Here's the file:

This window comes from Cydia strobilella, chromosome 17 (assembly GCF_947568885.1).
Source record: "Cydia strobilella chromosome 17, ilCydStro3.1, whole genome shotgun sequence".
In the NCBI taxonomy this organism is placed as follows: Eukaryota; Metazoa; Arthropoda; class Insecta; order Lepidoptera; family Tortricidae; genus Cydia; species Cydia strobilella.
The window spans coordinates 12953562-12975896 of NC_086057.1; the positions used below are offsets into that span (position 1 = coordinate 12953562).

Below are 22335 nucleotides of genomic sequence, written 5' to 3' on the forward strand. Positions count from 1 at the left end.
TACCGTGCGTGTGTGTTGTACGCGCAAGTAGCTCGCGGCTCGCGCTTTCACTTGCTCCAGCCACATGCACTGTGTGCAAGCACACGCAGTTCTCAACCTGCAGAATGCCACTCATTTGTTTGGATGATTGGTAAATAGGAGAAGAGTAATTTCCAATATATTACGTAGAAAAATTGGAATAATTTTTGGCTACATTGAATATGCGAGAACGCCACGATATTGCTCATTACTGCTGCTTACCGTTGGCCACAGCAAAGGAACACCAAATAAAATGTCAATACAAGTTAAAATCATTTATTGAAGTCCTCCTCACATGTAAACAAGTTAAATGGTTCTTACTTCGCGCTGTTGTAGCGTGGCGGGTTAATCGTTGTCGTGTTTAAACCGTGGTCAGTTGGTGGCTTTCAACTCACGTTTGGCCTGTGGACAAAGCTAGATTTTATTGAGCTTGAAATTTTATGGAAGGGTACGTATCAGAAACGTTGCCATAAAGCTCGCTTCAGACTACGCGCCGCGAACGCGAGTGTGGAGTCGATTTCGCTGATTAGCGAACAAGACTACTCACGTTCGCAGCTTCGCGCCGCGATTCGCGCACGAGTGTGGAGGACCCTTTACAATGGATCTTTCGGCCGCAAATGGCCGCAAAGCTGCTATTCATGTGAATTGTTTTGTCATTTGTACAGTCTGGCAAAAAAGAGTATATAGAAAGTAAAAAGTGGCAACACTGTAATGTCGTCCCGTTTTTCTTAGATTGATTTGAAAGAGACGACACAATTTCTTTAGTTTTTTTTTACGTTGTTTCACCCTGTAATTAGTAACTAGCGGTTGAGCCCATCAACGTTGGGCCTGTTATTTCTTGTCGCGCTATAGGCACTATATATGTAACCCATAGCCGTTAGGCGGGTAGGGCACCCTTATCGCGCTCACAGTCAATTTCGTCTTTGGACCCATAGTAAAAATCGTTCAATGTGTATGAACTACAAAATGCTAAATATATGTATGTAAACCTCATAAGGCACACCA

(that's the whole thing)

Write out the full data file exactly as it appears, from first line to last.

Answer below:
This window comes from Cydia strobilella, chromosome 17 (assembly GCF_947568885.1).
Source record: "Cydia strobilella chromosome 17, ilCydStro3.1, whole genome shotgun sequence".
In the NCBI taxonomy this organism is placed as follows: Eukaryota; Metazoa; Arthropoda; class Insecta; order Lepidoptera; family Tortricidae; genus Cydia; species Cydia strobilella.
The window spans coordinates 12953562-12975896 of NC_086057.1; the positions used below are offsets into that span (position 1 = coordinate 12953562).

Below are 22335 nucleotides of genomic sequence, written 5' to 3' on the forward strand. Positions count from 1 at the left end.
TACCGTGCGTGTGTGTTGTACGCGCAAGTAGCTCGCGGCTCGCGCTTTCACTTGCTCCAGCCACATGCACTGTGTGCAAGCACACGCAGTTCTCAACCTGCAGAATGCCACTCATTTGTTTGGATGATTGGTAAATAGGAGAAGAGTAATTTCCAATATATTACGTAGAAAAATTGGAATAATTTTTGGCTACATTGAATATGCGAGAACGCCACGATATTGCTCATTACTGCTGCTTACCGTTGGCCACAGCAAAGGAACACCAAATAAAATGTCAATACAAGTTAAAATCATTTATTGAAGTCCTCCTCACATGTAAACAAGTTAAATGGTTCTTACTTCGCGCTGTTGTAGCGTGGCGGGTTAATCGTTGTCGTGTTTAAACCGTGGTCAGTTGGTGGCTTTCAACTCACGTTTGGCCTGTGGACAAAGCTAGATTTTATTGAGCTTGAAATTTTATGGAAGGGTACGTATCAGAAACGTTGCCATAAAGCTCGCTTCAGACTACGCGCCGCGAACGCGAGTGTGGAGTCGATTTCGCTGATTAGCGAACAAGACTACTCACGTTCGCAGCTTCGCGCCGCGATTCGCGCACGAGTGTGGAGGACCCTTTACAATGGATCTTTCGGCCGCAAATGGCCGCAAAGCTGCTATTCATGTGAATTGTTTTGTCATTTGTACAGTCTGGCAAAAAAGAGTATATAGAAAGTAAAAAGTGGCAACACTGTAATGTCGTCCCGTTTTTCTTAGATTGATTTGAAAGAGACGACACAATTTCTTTAGTTTTTTTTTACGTTGTTTCACCCTGTAATTAGTAACTAGCGGTTGAGCCCATCAACGTTGGGCCTGTTATTTCTTGTCGCGCTATAGGCACTATATATGTAACCCATAGCCGTTAGGCGGGTAGGGCACCCTTATCGCGCTCACAGTCAATTTCGTCTTTGGACCCATAGTAAAAATCGTTCAATGTGTATGAACTACAAAATGCTAAATATATGTATGTAAACCTCATAAGGCACACCA